Cyril Ramaphosa. Picture: FINANCIAL MAIL
Cyril Ramaphosa. Picture: FINANCIAL MAIL

Despite the imminent spike in infections and Covid-related deaths, and the media tsunami that daily engulfs us, South Africans’ attention will soon have to shift to a far greater, more intense and consequential battle for survival and economic wellbeing.

As Peter Bruce points out (“ANC is blinded by a vision of utopia as dystopia beckons”, June 3) the fight for leadership and control over the process of reviving SA’s devastated economy has already begun, with many ANC cadres, apparatchiks, corrupt self-serving factions, habitual looters and self-important individuals, and even some cabinet ministers, firing the first shots under the flag of radical economic transformation.

Slogans encourage the collapse of the white economy, class suicide, authoritarianism, state control, nationalisation, more state-owned entities etc.

These absurd policies are likely to be supported by the EFF, but on the other side of the battlefield we have enlightened ANC officials such as Tito Mboweni; the governor of the Reserve Bank; business leaders and organisations such as Business Unity SA; economists; journalists; civil society; and progressive non-governmental organisations. The DA, Freedom Front Plus, COPE and IFP would join in a battle for economic growth led by private enterprise, fiscal discipline and monetary prudence.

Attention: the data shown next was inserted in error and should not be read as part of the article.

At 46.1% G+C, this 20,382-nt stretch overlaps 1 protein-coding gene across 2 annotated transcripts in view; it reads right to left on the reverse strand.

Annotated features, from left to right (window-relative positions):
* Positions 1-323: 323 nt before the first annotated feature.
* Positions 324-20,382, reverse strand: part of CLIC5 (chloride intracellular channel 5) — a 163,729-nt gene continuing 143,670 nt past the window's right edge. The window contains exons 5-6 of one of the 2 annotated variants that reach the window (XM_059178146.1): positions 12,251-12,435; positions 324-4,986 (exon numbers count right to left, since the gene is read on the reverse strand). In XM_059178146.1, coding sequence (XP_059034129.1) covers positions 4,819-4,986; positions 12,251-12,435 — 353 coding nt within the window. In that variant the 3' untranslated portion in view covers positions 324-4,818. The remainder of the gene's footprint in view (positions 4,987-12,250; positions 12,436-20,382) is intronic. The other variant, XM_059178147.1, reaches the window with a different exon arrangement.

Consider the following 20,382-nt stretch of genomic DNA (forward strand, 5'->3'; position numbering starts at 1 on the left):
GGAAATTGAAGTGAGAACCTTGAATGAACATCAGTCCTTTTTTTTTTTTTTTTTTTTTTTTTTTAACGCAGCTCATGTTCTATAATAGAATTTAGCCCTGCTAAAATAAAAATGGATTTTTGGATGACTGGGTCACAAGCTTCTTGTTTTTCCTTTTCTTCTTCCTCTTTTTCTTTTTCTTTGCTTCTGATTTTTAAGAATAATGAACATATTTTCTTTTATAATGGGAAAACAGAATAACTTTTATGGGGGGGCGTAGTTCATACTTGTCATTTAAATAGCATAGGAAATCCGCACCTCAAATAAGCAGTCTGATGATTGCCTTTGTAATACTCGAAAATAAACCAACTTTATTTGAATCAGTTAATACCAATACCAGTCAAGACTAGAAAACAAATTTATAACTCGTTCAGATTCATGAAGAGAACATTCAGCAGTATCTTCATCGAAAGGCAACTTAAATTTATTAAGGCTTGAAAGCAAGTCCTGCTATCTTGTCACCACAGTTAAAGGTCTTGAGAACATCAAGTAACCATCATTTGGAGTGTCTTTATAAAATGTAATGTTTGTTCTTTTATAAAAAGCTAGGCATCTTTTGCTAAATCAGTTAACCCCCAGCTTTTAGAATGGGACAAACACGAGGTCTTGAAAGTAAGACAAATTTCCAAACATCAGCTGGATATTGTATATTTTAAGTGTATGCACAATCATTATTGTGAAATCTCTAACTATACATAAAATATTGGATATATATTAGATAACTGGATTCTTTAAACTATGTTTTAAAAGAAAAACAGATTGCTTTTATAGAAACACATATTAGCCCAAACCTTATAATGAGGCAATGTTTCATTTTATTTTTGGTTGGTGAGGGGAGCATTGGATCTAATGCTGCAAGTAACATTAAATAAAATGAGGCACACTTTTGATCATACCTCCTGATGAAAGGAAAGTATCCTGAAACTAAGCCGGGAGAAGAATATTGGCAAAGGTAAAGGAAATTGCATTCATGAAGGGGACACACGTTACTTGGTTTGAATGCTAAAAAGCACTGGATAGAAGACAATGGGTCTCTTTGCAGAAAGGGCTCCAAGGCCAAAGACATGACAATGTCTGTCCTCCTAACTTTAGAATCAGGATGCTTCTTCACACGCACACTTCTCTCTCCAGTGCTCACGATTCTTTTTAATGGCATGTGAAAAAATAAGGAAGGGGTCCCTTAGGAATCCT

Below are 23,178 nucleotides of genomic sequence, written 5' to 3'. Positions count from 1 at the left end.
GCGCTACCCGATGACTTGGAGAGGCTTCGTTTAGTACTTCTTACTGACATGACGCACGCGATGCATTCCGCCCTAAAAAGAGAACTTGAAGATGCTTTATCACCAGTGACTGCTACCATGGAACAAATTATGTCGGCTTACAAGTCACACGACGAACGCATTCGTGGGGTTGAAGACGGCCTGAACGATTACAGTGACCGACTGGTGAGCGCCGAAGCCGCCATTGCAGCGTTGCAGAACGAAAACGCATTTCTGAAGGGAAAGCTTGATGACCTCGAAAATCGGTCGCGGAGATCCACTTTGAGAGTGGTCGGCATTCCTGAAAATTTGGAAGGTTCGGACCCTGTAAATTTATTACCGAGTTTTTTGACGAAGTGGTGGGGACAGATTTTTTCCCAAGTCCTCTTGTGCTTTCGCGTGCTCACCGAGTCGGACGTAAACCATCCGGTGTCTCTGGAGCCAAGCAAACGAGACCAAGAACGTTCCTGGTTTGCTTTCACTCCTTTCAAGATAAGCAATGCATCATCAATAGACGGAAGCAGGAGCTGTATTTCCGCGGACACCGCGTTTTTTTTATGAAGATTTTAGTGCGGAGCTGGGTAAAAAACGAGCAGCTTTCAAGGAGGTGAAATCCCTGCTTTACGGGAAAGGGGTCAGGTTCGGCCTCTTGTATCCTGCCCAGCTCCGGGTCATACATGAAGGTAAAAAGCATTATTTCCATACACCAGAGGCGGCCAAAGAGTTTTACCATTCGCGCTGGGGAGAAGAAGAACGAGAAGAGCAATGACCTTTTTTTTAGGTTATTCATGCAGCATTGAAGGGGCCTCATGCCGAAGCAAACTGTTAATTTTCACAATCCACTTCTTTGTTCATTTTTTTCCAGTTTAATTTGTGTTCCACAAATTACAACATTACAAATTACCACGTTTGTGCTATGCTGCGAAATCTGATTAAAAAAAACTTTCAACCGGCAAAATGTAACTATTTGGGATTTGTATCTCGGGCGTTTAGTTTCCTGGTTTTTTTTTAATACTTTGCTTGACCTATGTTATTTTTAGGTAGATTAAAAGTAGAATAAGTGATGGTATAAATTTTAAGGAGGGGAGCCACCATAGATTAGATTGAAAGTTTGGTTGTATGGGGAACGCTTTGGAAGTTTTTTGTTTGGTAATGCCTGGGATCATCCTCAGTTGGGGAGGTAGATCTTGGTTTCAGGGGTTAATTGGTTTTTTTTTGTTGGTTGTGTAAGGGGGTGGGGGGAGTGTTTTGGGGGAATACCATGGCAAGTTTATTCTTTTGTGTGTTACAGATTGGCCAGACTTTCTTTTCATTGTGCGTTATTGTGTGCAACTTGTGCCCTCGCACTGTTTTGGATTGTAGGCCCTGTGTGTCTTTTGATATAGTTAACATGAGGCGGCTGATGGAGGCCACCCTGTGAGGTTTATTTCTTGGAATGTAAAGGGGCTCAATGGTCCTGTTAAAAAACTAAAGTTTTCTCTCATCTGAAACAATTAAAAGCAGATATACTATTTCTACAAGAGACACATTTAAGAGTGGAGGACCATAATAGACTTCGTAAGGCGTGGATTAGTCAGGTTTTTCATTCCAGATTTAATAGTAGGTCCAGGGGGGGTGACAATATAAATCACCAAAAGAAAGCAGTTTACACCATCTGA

Even with his penchant for compacts, compromise and consultation, it is inconceivable that President Cyril Ramaphosa would allow control over the economy’s revival to fall into the hands of the former group, but he needs to courageously show his hand now. The cost of failure is too great to continue playing party politics.

He and Mboweni should decisively and confidently lead the reconstruction and revival of our economy from the front and put together a government of national unity, supported by the latter group of political, business and civil society leaders, capable of taking complete control, implementing the right sort of policies and relegating the opposition and dissidents to meaningless corners.

He will find that a prosperous and peace-loving nation, rather than a wrecked and wretched one, will be his legacy.

David Gant, Kenilworth

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